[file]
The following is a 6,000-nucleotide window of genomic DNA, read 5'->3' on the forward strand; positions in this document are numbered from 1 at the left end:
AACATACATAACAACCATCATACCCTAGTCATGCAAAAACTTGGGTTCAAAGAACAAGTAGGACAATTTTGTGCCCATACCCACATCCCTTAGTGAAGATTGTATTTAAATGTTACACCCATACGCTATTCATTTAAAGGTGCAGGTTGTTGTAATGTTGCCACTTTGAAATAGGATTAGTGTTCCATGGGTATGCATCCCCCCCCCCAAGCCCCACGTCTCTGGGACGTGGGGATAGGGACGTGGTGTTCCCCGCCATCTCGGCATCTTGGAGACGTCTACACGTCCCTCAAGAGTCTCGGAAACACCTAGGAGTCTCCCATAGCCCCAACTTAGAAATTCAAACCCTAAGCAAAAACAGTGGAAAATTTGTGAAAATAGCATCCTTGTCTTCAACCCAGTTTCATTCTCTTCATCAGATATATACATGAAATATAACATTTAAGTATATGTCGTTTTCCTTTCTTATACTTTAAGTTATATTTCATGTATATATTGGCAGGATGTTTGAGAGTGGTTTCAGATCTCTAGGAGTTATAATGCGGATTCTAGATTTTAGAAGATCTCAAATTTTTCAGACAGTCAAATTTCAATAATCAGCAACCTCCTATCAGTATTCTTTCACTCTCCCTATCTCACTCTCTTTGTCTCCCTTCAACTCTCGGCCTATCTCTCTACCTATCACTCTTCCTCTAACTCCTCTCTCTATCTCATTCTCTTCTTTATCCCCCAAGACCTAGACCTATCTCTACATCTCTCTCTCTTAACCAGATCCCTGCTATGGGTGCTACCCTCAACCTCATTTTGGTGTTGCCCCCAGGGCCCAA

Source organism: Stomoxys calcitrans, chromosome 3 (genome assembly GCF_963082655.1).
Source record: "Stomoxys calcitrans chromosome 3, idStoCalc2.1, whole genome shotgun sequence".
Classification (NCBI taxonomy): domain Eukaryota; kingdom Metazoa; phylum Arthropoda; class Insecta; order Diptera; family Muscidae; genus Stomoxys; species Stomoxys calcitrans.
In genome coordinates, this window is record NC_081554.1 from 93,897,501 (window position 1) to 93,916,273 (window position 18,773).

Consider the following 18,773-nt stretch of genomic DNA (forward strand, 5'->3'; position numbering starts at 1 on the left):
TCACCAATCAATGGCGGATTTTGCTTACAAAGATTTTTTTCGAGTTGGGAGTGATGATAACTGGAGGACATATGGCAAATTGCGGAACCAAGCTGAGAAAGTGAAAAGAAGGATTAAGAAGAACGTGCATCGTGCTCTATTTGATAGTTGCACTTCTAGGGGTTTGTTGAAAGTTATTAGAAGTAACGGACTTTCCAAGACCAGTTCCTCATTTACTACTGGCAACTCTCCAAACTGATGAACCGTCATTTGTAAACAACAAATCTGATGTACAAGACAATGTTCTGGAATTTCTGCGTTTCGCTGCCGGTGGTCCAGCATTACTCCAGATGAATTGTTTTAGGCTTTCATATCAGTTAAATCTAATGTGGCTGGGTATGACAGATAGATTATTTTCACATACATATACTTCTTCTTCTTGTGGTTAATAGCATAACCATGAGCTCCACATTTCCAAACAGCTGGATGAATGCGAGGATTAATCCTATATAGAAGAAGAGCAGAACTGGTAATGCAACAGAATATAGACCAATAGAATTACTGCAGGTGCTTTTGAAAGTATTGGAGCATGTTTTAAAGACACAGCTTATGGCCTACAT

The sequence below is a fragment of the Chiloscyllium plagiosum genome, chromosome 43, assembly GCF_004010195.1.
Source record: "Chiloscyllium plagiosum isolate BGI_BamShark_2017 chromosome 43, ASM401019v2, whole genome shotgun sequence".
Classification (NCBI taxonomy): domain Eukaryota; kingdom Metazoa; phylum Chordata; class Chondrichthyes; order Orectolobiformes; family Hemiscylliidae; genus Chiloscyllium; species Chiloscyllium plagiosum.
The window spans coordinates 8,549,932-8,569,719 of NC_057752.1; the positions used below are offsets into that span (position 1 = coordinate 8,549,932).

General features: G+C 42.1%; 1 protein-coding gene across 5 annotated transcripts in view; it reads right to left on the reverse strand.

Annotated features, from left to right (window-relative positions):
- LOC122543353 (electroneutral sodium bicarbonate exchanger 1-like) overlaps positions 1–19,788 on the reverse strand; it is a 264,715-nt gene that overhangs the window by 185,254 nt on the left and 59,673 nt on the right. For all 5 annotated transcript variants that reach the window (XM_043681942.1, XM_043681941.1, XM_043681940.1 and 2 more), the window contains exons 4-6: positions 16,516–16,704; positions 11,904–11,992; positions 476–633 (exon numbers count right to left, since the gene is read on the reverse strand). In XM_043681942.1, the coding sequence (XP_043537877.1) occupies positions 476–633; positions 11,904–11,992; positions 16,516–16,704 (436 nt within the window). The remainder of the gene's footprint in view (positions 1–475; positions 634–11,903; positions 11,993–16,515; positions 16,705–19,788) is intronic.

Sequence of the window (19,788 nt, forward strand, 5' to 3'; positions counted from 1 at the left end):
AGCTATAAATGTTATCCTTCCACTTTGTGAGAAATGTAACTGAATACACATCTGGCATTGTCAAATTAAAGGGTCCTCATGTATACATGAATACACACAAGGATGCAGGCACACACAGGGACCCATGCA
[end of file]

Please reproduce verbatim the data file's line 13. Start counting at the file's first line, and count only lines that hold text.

General features: G+C 42.1%; 1 protein-coding gene across 5 annotated transcripts in view; it reads right to left on the reverse strand.